Sep 22, 2018; Foxborough, MA, USA; Chicago Fire manager Veljko Paunovic on the side line during the first half against the New England Revolution at Gillette Stadium. Mandatory Credit: Greg M. Cooper-USA TODAY Sports
The New England Revolution’s playoff hopes went from very slim to barely existent after Saturday night’s 2-2 draw with the Chicago Fire at Gillette Stadium. Despite playing in the comforts of their home venue, the Revs dropped two valuable points against a struggling opponent.
Here are takeaways from the result and what to expect going forward:
Time to seek out core players
The Revolution are short at least one player in every defensive position and could stand to add another winger, playmaker, and goal scorer. Those are already pretty big holes, but don’t fret, as there’s already a decent core for the Revs to retain heading into 2019.
For all intents and purposes, the Revs have been rebuilding since they exited the 2015 playoffs, which is frustrating but not surprising. One reason why the team has been in perpetual rebuild mode is because it hasn’t addressed roster problems properly.
Exhibit A: That back line.
It seems obvious who is likely on the outs next year. Claude Dielna and Gabriel Somi are both probably gone the second the Revs can make a cut. Juan Agudelo’s contract is up and he has indicated that he wants to try his luck in Europe again.
Every rookie but Brandon Bye has had virtually zero impact on the season, while Femi Hollinger-Janzen’s time looks like it’s reached its end, too.
Chris Tierney may opt to retire. Cody Cropper also seems ripe for a trade.
The Revs have real decisions to make on players that have plenty of upside but just haven’t fit in right, if at all, over the last two seasons, namely Kelyn Rowe, Andrew Farrell, and Jalil Anibaba.
From there, you’ve got locks in Diego Fagundez, Teal Bunbury, Matt Turner, Scott Caldwell, and Isaac Angking, while Cristian Penilla and Luis Caicedo are likely to be retained permanently. There’s even reason to be hopeful about Brian Wright.
The last five games will likely be more valuable as a method to determine who comes back in 2019 than as an actual platform to make a bid for the playoffs.
Brad Friedel can’t give up on playoffs
Revolution coach Brad Friedel, without any prompting, said after Saturday’s game that he believes his team will make the playoffs.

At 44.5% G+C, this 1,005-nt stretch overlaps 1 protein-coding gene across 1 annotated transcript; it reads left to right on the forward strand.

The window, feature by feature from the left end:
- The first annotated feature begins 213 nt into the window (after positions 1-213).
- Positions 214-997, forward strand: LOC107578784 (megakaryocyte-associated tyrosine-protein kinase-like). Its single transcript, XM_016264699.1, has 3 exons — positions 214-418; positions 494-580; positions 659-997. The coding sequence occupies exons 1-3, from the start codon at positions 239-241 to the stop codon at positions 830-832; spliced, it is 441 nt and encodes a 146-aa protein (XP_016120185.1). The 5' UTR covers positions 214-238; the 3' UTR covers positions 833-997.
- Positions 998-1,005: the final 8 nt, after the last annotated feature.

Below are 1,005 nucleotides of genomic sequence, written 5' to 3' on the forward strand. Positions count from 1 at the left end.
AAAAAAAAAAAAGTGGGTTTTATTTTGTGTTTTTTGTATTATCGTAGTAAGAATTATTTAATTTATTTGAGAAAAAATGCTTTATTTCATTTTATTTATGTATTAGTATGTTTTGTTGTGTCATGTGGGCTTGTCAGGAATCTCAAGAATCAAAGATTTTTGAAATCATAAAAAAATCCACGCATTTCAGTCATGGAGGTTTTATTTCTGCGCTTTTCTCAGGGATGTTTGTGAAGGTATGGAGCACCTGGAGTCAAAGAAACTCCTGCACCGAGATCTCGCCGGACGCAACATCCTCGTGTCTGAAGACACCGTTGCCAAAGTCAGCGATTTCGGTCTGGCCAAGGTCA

He asked to expand on that remark, so he did by saying that the Revs have been competitive in almost all their games this season and are close enough to the sixth place Montreal Impact to still have a legitimate shot.
Friedel ran through the numbers. He noted how the Philadelphia Union have a tough schedule ahead (this was before they came up with a surprising 2-0 victory over Sporting Kansas City on Sunday) and how he doesn’t expect either D.C. United or Montreal to win-out the remainder of the season.
Whether Friedel actually believes his team is making the post-season is irrelevant, especially since he can’t go on record and say he feels the 2018 campaign is a lost cause.
Privately, Friedel knows what he’s up against, though. FiveThirtyEight has the team’s playoff hopes at six percent – taking into account their remaining three road games and the fact that they’ve won just once since July 7.
Cristian Penilla needed to get involved sooner
On the subject of what transpired in Saturday’s game, it’s important to examine what worked and what didn’t.
Cristian Penilla scored one of the Revolution’s goals and helped set up the other on Saturday.
That’s largely been how things have operated in New England this year: Penilla is the team’s best and most consistent catalyst in the attack.
But the Fire were ready for Penilla on Saturday night. He had just 25 touches in the first half, which led to zero dribbles and just 15 completed passes.
New England managed to get the Ecuadorian more involved in the second half, but by then Chicago already had its first lead.
Penilla’s lack of involvement trickled into the attack’s overall performance. In the first half, the Revs had just six shots and two corners. By the end of the game, they had 18 attempts on goal and five corners. Penilla also had three of New England’s 10 key passes.
Both of Chicago’s goals came from avoidable defensive lapses. While neither of the visitors’ goals should have occurred, the onus was also on New England to be more active in the attack.